STEM UP: A STEM Undergraduate Program to Help Middle School Youth Select STEM Majors and Careers through Cognitive Apprenticeship
AuthorRischard, Kyla Alexandra
AdvisorLegg Burross, Heidi
MetadataShow full item record
PublisherThe University of Arizona.
RightsCopyright © is held by the author. Digital access to this material is made possible by the University Libraries, University of Arizona. Further transmission, reproduction or presentation (such as public display or performance) of protected items is prohibited except with permission of the author.
AbstractThis study examined how middle school students planned to obtain future STEM college majors and careers through a possible selves curriculum in a 13-week, in-school cognitive apprenticeship model. STEM undergraduates mentored STEM-interested middle school mentees (N= 21) from six under-served middle schools. Through possible selves activities, mentees worked on strategies to avoid becoming their feared possible self and become their hoped-for possible self. In the middle of the semester, mentee self-reported competency in STEM fields, motivation, administrator-reported STEM course grades, and STEM attendance were collected. On average, mentees felt 10.67% more motivated to pursue STEM than they felt competent in STEM. Mentees who reported higher competency tended to have higher course grades, and mentees who reported higher motivation tended to have higher attendance, although attendance was high overall, indicating insufficient sample size or variance to demonstrate significance. Mentees who attended class more tended to have a higher course grade but the same statistical issue occurred in that there may not have been a significant correlation due to sampling and self- selection biases. The majority of mentees identified unrelated possible selves, defined concrete self-improvement and abstract self-maintenance strategies, identified self-discipline as a requirement in middle school, described intellectual independence and teacher harmony strategies to solve everyday problems in middle school, identified instructivist college requirements, described responsibility as a transferable strategy, and dependence on an expert as a nontransferable strategy to solve long-term problems in college to obtain their STEM possible self.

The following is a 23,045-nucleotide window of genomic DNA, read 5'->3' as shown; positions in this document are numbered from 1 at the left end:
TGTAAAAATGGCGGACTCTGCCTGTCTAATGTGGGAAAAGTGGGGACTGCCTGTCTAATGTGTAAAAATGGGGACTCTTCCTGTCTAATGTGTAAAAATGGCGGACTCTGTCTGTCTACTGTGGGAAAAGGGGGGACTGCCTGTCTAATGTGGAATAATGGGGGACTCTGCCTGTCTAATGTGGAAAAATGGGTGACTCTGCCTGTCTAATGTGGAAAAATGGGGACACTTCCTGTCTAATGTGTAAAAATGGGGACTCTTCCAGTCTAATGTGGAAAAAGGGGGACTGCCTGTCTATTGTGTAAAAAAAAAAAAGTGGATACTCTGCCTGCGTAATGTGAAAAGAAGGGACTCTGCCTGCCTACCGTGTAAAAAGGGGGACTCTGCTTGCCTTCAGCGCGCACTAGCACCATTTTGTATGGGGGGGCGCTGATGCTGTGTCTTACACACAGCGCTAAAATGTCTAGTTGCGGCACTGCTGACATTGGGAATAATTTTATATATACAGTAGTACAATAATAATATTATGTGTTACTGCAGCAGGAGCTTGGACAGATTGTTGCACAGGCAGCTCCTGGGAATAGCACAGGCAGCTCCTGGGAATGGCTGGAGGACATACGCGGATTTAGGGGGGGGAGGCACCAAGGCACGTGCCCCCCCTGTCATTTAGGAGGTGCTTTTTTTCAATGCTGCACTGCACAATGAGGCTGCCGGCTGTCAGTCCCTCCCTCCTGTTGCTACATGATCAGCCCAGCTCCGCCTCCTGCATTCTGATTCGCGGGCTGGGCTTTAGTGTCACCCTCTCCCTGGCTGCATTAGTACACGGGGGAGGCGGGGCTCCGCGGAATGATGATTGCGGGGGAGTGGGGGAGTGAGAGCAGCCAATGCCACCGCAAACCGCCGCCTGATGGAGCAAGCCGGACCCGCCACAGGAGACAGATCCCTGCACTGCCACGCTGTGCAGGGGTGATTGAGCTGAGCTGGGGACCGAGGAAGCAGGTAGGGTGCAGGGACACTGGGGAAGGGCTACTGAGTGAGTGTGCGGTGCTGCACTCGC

Degree ProgramGraduate College